Creating Photographs For Yourself

Photography has taken many twists and turns in just a couple of decades. The accessibility of low-cost DSLR cameras has given more people the ability to discover the joys of capturing their memories and adventures in a digital file rather than a roll or slide of film. My name is David Johnston and I’m one of those photographers. Although I began with film photography and developed my own prints in a dark room, it wasn’t until I acquired a digital camera that I started to become obsessed with photography. I’m thrilled to be able to bring my ideas and vision for photography to PhotoPXL regularly!

The dawning of digital cameras gave way to cameras in our pockets that are actually really good when you look at the specs. Cameras on our smartphones gave way to social media where you could instantly create impressive digital galleries of your work and amass large followings of your biggest fans. All of those things happened in the last twenty years. 

Twenty years. That is truly insane.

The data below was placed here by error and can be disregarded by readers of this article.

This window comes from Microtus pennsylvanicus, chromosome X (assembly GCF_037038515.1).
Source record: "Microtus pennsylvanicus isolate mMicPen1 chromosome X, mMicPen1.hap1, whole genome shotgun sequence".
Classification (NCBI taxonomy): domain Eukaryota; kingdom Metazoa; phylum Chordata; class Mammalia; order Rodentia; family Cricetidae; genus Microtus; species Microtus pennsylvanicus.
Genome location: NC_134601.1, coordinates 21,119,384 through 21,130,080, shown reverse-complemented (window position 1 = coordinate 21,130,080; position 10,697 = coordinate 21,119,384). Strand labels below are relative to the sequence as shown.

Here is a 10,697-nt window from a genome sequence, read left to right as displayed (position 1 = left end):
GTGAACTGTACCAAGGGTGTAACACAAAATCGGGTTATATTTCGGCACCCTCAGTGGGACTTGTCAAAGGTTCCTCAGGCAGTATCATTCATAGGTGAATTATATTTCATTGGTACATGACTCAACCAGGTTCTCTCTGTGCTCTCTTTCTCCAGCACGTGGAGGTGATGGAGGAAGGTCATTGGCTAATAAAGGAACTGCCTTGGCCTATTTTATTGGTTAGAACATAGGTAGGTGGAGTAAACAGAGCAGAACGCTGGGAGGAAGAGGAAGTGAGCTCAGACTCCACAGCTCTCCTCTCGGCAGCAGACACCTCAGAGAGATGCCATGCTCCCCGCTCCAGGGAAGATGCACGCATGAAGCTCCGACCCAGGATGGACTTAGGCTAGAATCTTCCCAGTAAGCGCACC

While you sit back and marvel at the technology and the amazing sharing capabilities photographers have, I believe the honeymoon phase is coming to an end. 

There are several factors that have led photographers just like yourself to say to themselves, “Now what?”

Social media is a paradox. It’s fun and interactive, but it can also be draining both mentally and creatively. When platforms have been popularized over time, we begin to see repetition occur. Repetition is good in photography but bad in creative sharing. Let me show you what I mean. 

Here you see a beautiful sunrise photo that I shot in Colorado. I love this photo, but I will be the first to admit that it’s a repetitive shot. A vertical wide-angle lens photograph revealing a massive foreground subject paired with a colorful sky is the same kind of shot you will see on all of the larger accounts. Why? Because it works. The photos are stunning but overdone. On the radio, they call this playing the hits. The top accounts know this, which is why they show them over and over.